It’s May in Illinois and farmers have only one goal in mind: Get the crop planted. Meanwhile, in the legislative world, May means the Illinois General Assembly is in a full-court press. All hands are on deck to get to the May 31 adjournment target.

Shortly after the 2018 election, Illinois Farm Bureau began thinking about the upcoming General Assembly session — especially with a large number of freshman legislators and new statewide elected officials that would be descending on the State capitol.

In January, Farm Bureau set organizational priorities for 2019. A top priority was building relationships with the newly elected Illinois executive branch, constitutional officers, agency leadership and legislators.

As we introduced ourselves to legislators, we voiced our desire that they promote fair tax policy and reasonable regulations that improve the business climate in Illinois.

In his inaugural budget address, Gov. J.B. Pritzker pointed out the state was faced with a $3.2 billion budget deficit, over $15 billion in unpaid bills and last year paid out over $700 million in late payment penalties on last year’s unpaid bills.

During his address, the governor laid out his plan for addressing the state’s unbalanced budget by switching the state from a flat rate income tax to a progressive rate income tax.

We knew the 101st General Assembly would bring its challenges. The May “forecast” for the General Assembly includes considering a constitutional amendment to have a progressive income tax; legalizing the recreational use of marijuana; considering a capital plan supported by a higher Motor Fuel Tax, fees and other revenue enhancements; legalizing sports betting; and the passage of a state budget. That’s a tall order for the General Assembly in the next five weeks.

During the two-week spring legislative recess, we initiated an action request asking our members to call their state senator requesting they oppose Senate Joint Resolution Constitutional Amendment 1. This amendment would place on the November 2020 ballot the question of should the General Assembly be authorized to adopt any type of tax on income.

SJRCA 1 does not specify a rate and it does not specify a graduated or non-graduated tax. Illinois Farm Bureau Policy prefers a flat rate income tax.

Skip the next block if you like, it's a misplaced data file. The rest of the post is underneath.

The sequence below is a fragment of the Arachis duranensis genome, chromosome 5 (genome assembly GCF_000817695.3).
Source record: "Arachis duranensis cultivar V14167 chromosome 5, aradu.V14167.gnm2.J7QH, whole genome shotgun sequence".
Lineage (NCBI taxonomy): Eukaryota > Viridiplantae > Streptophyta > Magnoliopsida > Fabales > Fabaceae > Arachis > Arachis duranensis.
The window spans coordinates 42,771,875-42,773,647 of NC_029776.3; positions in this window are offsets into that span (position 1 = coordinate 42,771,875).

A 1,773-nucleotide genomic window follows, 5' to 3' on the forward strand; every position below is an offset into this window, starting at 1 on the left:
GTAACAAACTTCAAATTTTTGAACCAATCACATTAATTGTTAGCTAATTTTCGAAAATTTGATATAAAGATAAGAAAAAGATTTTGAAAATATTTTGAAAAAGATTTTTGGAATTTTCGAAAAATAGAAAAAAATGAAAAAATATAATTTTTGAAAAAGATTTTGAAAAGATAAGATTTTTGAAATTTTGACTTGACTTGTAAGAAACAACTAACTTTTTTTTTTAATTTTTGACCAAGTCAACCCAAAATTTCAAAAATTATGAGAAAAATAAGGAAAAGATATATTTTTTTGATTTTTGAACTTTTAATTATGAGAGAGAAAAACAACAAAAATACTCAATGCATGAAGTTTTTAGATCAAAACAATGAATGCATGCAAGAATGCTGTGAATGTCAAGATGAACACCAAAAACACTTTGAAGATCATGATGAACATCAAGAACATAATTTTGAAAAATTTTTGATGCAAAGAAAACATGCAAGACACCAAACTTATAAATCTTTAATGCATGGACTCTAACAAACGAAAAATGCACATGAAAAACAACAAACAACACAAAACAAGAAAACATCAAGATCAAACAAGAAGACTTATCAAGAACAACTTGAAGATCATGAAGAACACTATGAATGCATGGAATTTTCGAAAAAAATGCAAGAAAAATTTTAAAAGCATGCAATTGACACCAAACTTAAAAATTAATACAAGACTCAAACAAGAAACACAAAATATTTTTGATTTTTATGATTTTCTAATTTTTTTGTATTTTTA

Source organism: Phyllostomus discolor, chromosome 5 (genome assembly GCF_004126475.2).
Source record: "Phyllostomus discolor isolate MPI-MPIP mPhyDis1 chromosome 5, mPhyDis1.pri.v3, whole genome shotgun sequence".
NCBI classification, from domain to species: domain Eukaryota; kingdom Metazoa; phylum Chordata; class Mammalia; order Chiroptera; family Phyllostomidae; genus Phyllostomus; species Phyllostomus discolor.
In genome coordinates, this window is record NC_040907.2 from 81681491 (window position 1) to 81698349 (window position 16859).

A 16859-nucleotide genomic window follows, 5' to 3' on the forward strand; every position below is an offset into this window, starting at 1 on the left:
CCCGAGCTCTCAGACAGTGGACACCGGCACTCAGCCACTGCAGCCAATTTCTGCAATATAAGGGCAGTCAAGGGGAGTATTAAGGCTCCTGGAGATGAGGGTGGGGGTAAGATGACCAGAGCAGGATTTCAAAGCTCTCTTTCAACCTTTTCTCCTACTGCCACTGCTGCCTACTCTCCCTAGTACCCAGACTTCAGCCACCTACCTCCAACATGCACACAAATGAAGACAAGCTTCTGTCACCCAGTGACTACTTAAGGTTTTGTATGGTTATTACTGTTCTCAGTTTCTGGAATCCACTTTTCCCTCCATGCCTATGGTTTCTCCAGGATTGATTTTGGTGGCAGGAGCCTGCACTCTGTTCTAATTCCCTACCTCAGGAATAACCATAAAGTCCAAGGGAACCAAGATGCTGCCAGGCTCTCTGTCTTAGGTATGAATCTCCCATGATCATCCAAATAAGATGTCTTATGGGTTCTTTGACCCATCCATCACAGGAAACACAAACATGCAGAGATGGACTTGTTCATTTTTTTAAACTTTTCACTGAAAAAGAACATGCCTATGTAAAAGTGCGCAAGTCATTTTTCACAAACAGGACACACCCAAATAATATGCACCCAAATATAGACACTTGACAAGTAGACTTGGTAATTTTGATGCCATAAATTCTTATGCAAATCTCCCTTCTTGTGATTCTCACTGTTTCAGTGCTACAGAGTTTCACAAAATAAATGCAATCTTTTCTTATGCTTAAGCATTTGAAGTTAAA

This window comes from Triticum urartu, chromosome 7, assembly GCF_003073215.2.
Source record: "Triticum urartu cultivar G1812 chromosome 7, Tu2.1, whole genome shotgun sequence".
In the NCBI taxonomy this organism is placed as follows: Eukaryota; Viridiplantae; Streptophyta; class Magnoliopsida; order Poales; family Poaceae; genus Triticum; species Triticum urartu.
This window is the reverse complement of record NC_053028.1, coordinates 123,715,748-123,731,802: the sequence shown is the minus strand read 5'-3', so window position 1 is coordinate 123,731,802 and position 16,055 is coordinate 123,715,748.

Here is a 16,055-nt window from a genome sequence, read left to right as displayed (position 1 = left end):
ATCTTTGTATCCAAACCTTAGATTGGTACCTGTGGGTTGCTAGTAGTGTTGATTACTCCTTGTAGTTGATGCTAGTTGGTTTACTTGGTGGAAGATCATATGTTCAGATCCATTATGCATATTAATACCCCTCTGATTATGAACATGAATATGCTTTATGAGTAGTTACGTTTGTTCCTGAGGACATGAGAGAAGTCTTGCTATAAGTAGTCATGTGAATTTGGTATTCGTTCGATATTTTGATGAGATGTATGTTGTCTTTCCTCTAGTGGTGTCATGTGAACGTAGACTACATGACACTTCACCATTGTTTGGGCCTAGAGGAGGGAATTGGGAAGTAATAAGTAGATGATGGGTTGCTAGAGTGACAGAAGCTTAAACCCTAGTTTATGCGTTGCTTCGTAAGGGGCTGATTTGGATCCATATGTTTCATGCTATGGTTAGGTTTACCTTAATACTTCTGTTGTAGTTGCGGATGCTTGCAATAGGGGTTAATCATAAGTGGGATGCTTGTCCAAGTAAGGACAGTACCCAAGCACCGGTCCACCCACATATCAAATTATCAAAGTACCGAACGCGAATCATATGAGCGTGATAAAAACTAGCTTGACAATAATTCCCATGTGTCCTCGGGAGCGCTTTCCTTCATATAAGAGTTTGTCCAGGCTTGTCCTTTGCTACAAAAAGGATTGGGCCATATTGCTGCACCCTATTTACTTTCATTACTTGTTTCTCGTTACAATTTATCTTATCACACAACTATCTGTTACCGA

This is not a Democrat or Republican issue — it is about a longstanding Farm Bureau philosophy of having a fair tax policy and contained government spending.

Never underestimate the power of one phone call to your state legislator because one call from everyone lets our elected officials know where the citizens of Illinois stand. Together, we can make a difference.

These are just a few of the issues on which Farm Bureau is focused. Our eyes also are watching efforts to protect endangered species under federal jurisdiction without creating an additional burden for landowners, protecting property rights as utilities expand, protecting livestock operations from overburdensome regulations and advocating for rural development needs.

Working in partnership with other state agricultural groups, we will stand together on these issues and countless others. A great example is our public-private collaboration of the Illinois Monarch Project.

It brings together representatives of various sectors, including natural lands, rights-of-way, urban and agricultural sectors, as well as scientists and educators.

The mission of IMP is to identify the stressors on monarch butterfly habitat, to enhance existing habitat on the ground and to plan additional conservation actions for monarch butterflies.

We all know our core strengths. When we work together, we can influence the outcome. When individual members join together through our grassroots process, our collective voices are heard.

It’s never easy. But we know that by working hard we can get “our crop” of public policy implemented.

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